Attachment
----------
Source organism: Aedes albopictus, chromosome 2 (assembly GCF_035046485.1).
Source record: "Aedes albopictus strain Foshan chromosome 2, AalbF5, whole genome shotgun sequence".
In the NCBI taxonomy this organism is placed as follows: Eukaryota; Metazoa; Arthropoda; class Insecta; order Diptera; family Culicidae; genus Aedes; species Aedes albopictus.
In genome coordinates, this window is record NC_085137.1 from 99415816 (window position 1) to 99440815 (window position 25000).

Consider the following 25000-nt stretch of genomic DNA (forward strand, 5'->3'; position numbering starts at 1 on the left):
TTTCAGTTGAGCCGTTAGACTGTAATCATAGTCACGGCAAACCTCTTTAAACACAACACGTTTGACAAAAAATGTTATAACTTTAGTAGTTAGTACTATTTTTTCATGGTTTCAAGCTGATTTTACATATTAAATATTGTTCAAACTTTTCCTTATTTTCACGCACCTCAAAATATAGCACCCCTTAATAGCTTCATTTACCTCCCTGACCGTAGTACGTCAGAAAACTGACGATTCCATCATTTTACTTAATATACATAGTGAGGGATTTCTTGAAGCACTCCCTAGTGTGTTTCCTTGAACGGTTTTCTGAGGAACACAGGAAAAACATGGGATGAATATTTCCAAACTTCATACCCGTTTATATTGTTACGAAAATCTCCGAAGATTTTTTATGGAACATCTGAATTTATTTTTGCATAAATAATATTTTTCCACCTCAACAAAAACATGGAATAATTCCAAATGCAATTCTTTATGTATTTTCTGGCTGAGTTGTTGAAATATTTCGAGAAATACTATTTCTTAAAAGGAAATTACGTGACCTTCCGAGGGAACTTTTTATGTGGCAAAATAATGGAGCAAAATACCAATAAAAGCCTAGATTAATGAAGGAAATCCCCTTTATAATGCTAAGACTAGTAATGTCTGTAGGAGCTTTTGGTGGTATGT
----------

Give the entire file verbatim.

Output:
Source organism: Aedes albopictus, chromosome 2 (assembly GCF_035046485.1).
Source record: "Aedes albopictus strain Foshan chromosome 2, AalbF5, whole genome shotgun sequence".
In the NCBI taxonomy this organism is placed as follows: Eukaryota; Metazoa; Arthropoda; class Insecta; order Diptera; family Culicidae; genus Aedes; species Aedes albopictus.
In genome coordinates, this window is record NC_085137.1 from 99415816 (window position 1) to 99440815 (window position 25000).

Consider the following 25000-nt stretch of genomic DNA (forward strand, 5'->3'; position numbering starts at 1 on the left):
TTTCAGTTGAGCCGTTAGACTGTAATCATAGTCACGGCAAACCTCTTTAAACACAACACGTTTGACAAAAAATGTTATAACTTTAGTAGTTAGTACTATTTTTTCATGGTTTCAAGCTGATTTTACATATTAAATATTGTTCAAACTTTTCCTTATTTTCACGCACCTCAAAATATAGCACCCCTTAATAGCTTCATTTACCTCCCTGACCGTAGTACGTCAGAAAACTGACGATTCCATCATTTTACTTAATATACATAGTGAGGGATTTCTTGAAGCACTCCCTAGTGTGTTTCCTTGAACGGTTTTCTGAGGAACACAGGAAAAACATGGGATGAATATTTCCAAACTTCATACCCGTTTATATTGTTACGAAAATCTCCGAAGATTTTTTATGGAACATCTGAATTTATTTTTGCATAAATAATATTTTTCCACCTCAACAAAAACATGGAATAATTCCAAATGCAATTCTTTATGTATTTTCTGGCTGAGTTGTTGAAATATTTCGAGAAATACTATTTCTTAAAAGGAAATTACGTGACCTTCCGAGGGAACTTTTTATGTGGCAAAATAATGGAGCAAAATACCAATAAAAGCCTAGATTAATGAAGGAAATCCCCTTTATAATGCTAAGACTAGTAATGTCTGTAGGAGCTTTTGGTGGTATGT